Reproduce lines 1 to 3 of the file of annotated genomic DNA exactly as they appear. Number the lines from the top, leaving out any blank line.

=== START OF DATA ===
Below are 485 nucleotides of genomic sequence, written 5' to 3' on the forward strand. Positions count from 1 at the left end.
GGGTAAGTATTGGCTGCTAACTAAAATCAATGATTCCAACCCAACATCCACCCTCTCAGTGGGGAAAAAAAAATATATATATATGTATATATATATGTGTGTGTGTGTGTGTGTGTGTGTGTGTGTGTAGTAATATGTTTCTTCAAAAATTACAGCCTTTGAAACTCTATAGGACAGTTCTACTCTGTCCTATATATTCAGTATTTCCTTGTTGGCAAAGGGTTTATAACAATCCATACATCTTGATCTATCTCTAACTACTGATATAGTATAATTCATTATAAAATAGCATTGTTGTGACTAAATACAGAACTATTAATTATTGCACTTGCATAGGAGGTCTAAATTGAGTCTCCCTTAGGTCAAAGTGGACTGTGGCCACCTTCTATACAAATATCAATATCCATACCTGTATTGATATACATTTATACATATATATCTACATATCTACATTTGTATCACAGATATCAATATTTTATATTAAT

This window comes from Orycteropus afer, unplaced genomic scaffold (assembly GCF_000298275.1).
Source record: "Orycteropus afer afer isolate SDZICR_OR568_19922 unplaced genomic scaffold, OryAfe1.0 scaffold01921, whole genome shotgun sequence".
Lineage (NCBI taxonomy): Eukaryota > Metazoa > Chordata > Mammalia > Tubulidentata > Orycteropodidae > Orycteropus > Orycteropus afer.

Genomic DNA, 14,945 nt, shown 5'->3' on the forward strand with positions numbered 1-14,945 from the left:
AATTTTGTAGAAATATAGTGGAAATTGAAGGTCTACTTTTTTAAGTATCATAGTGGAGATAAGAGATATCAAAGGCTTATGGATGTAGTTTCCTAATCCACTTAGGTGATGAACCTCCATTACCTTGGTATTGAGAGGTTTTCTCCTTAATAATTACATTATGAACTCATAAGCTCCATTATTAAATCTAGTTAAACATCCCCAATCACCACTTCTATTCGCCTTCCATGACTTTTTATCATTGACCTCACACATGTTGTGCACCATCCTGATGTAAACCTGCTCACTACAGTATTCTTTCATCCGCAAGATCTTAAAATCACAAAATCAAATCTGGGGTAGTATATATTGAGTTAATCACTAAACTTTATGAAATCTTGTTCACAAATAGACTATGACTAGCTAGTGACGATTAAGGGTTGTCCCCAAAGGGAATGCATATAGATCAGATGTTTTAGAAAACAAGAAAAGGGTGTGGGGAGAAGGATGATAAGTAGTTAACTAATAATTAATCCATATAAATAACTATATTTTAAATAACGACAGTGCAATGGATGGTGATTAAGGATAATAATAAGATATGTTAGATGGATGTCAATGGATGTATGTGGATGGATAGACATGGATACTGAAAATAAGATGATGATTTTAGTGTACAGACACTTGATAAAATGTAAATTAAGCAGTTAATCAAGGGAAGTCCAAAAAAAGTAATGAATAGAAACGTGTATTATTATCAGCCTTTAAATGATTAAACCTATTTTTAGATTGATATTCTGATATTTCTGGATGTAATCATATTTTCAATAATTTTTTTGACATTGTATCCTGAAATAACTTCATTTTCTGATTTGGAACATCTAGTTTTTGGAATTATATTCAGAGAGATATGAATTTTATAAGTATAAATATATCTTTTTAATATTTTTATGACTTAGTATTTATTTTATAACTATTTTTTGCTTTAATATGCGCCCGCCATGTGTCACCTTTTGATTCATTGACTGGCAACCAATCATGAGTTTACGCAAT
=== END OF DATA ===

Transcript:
Below are 485 nucleotides of genomic sequence, written 5' to 3' on the forward strand. Positions count from 1 at the left end.
GGGTAAGTATTGGCTGCTAACTAAAATCAATGATTCCAACCCAACATCCACCCTCTCAGTGGGGAAAAAAAAATATATATATATGTATATATATATGTGTGTGTGTGTGTGTGTGTGTGTGTGTGTGTAGTAATATGTTTCTTCAAAAATTACAGCCTTTGAAACTCTATAGGACAGTTCTACTCTGTCCTATATATTCAGTATTTCCTTGTTGGCAAAGGGTTTATAACAATCCATACATCTTGATCTATCTCTAACTACTGATATAGTATAATTCATTATAAAATAGCATTGTTGTGACTAAATACAGAACTATTAATTATTGCACTTGCATAGGAGGTCTAAATTGAGTCTCCCTTAGGTCAAAGTGGACTGTGGCCACCTTCTATACAAATATCAATATCCATACCTGTATTGATATACATTTATACATATATATCTACATATCTACATTTGTATCACAGATATCAATATTTTATATTAAT

This window comes from Orycteropus afer, unplaced genomic scaffold (assembly GCF_000298275.1).